One of the topics of discussion during this week’s Triple-S annual meeting was around harmonization of approaches to rural water supply between donors and governments. Presenting the experiences in Ghana, Vida Duti presented this nice map, showing which donors operate in which part of the country. One could interpret this map in a positive way; probably donors have come to some division of labour, all working in different parts of the country – even though some areas are quite crowded with donors, and this is even excluding NGOs. However, the real problem lies not so much in the presence of so many donors; but ensuring that they all follow the same – or at least similar – approaches, that align well with the ones developed by the government.
Source: IRC Ghana
This kind of flag planting is not limited to virtual maps; we see them also in the real World. We have all seen the signboards when entering a village with a text like “the water system in this village has been developed by [fill in name of donor]” , handpumps with a little metal tag with the flag of the donor country that financed it, or water committees all with the same t-shirt with in big letters [fill in name of the project that helped setting up the committee]. Not only external donors do this. It is also common to see commemoration plates at the storage tank with a text like “this water system has been developed under the administration of [fill in name of the President or mayor who was in power then].
Whereas I can understand that donors like to get some recognition and visibility for the money they contributed, it all becomes quite embarrassing when that pump is broken, or when the toilet block with the big signboard is the filthiest place in town. Not something any donor, or government, would like to have its name associated with. More problematic even is that this kind of flag flying may give the wrong message that the pump or water system was some kind of gift and that it belongs to the donor. How often does one hear references to “the EU pump”, “the mayor’s water system” or “the UNICEF toilets”? In spite of all efforts to provide communities with ownership – hopefully in the legal sense of the word and not just “the sense of ownership”- the kind of flag flying just reinforces the wrong message that it is the funder’s asset. This may in fact contribute to the break-down of pumps. I have seen many communities that are hesitating to repair the water system, as they are afraid to touch the donor’s pump or the Government’s storage tank. Or, they may actually sit and wait for the donor to come back, expecting that the donor would do the repair or replacement of their water system.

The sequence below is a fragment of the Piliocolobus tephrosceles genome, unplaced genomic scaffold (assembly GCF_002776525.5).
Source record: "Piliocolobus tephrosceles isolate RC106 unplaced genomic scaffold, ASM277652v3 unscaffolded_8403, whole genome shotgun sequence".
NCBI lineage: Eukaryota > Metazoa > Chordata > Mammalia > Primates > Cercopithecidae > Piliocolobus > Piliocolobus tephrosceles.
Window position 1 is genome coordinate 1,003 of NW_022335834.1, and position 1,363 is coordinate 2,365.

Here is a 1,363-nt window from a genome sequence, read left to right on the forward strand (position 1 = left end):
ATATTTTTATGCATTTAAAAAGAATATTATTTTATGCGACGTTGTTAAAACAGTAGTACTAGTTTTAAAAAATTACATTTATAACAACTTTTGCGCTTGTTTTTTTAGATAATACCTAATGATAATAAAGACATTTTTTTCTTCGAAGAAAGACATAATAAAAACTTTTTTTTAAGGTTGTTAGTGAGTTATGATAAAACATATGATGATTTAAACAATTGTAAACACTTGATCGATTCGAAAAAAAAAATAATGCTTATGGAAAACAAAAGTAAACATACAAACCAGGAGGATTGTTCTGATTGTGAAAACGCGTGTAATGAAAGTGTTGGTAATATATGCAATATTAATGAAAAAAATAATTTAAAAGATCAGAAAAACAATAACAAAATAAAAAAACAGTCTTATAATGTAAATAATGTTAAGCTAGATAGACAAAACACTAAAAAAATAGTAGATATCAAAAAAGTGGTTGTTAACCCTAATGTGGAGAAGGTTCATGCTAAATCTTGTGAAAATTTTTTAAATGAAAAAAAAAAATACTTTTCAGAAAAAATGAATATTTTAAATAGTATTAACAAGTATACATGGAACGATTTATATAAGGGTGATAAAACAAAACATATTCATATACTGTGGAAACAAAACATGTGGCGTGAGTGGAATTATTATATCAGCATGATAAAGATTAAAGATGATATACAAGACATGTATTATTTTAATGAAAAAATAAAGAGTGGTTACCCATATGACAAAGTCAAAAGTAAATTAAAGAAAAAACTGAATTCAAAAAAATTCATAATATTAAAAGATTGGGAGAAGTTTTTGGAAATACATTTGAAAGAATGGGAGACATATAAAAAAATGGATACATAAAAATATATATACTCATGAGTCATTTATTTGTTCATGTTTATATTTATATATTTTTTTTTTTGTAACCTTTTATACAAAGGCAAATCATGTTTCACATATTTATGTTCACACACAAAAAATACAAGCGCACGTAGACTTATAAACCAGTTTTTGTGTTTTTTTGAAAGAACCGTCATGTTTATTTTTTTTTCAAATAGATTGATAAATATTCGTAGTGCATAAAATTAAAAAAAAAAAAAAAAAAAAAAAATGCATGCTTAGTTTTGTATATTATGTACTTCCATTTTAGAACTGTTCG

It made me think on how this type of visibility is being done in my own country. And there it is always the service provider’s name and logo that is on all the assets. The treatment plant in the dunes not far from my apartment in the Hague has the name of the utility that operates it, even though it may not have covered all the investments into it. I don’t know the details of that treatment plant, but I wouldn’t be surprised if the initial investment was partially done with national or municipal funds. There is no sign to be seen that says “this treatment plant was developed under the administration of Mayor X or Prime-Minister Y”.
And this is how it should be. I think flag flying could be done in a positive way that actually gives the message that was should be a given, and not a gift. What if the signpost at the start of the village would read “the water service in this village is provided by [fill in the name of the community-based service provider]”? What if the metal plate on the handpump would have the name of the water committee that maintains it, and not of the donor that paid for its installation? What if the commemoration plate at the storage tank would have the contact details of the municipality or district office that the community can go to for support or questions, rather than the name of the mayor who oversee the construction of the tank? I think that would do much more to create at least sense of ownership among the community, more pride among the water committee, and provide the real important information to the users, namely the details of its service provider and not of its infrastructure developer.
My hypothesis is that water systems that would have such kind of visibility perform better than the ones that provide visibility to the infrastructure developer – maybe something to test in our Triple-S research? Donors and politicians don’t need to worry: there is much more pride in saying that the systems that were developed under your administration or with your money are performing well, than in having your name or logo put on a broken handpump or leaking tank.